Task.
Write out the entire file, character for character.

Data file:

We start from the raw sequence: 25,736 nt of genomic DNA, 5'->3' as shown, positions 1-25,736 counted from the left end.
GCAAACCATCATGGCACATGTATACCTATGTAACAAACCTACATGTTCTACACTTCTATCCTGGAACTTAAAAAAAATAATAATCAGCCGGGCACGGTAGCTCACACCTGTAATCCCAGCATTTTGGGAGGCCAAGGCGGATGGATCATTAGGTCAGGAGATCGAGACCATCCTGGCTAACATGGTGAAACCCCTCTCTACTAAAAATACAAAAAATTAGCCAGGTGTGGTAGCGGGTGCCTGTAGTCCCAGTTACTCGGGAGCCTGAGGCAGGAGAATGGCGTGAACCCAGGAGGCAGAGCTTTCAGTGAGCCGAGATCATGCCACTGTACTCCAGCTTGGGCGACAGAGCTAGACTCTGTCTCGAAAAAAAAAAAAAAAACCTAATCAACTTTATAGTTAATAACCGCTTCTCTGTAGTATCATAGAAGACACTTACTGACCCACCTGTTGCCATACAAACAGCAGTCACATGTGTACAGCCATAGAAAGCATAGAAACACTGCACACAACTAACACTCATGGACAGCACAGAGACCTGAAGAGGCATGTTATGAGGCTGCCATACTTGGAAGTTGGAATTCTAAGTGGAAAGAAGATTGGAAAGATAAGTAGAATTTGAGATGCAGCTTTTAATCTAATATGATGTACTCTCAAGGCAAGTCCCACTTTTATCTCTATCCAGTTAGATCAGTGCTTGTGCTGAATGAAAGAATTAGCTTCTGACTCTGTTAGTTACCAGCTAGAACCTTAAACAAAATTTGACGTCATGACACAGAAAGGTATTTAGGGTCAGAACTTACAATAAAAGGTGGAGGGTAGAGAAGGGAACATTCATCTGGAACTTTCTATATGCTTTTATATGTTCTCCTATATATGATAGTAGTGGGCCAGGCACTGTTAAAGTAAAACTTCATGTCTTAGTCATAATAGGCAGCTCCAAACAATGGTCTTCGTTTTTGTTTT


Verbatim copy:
We start from the raw sequence: 25,736 nt of genomic DNA, 5'->3' as shown, positions 1-25,736 counted from the left end.
GCAAACCATCATGGCACATGTATACCTATGTAACAAACCTACATGTTCTACACTTCTATCCTGGAACTTAAAAAAAATAATAATCAGCCGGGCACGGTAGCTCACACCTGTAATCCCAGCATTTTGGGAGGCCAAGGCGGATGGATCATTAGGTCAGGAGATCGAGACCATCCTGGCTAACATGGTGAAACCCCTCTCTACTAAAAATACAAAAAATTAGCCAGGTGTGGTAGCGGGTGCCTGTAGTCCCAGTTACTCGGGAGCCTGAGGCAGGAGAATGGCGTGAACCCAGGAGGCAGAGCTTTCAGTGAGCCGAGATCATGCCACTGTACTCCAGCTTGGGCGACAGAGCTAGACTCTGTCTCGAAAAAAAAAAAAAAAACCTAATCAACTTTATAGTTAATAACCGCTTCTCTGTAGTATCATAGAAGACACTTACTGACCCACCTGTTGCCATACAAACAGCAGTCACATGTGTACAGCCATAGAAAGCATAGAAACACTGCACACAACTAACACTCATGGACAGCACAGAGACCTGAAGAGGCATGTTATGAGGCTGCCATACTTGGAAGTTGGAATTCTAAGTGGAAAGAAGATTGGAAAGATAAGTAGAATTTGAGATGCAGCTTTTAATCTAATATGATGTACTCTCAAGGCAAGTCCCACTTTTATCTCTATCCAGTTAGATCAGTGCTTGTGCTGAATGAAAGAATTAGCTTCTGACTCTGTTAGTTACCAGCTAGAACCTTAAACAAAATTTGACGTCATGACACAGAAAGGTATTTAGGGTCAGAACTTACAATAAAAGGTGGAGGGTAGAGAAGGGAACATTCATCTGGAACTTTCTATATGCTTTTATATGTTCTCCTATATATGATAGTAGTGGGCCAGGCACTGTTAAAGTAAAACTTCATGTCTTAGTCATAATAGGCAGCTCCAAACAATGGTCTTCGTTTTTGTTTT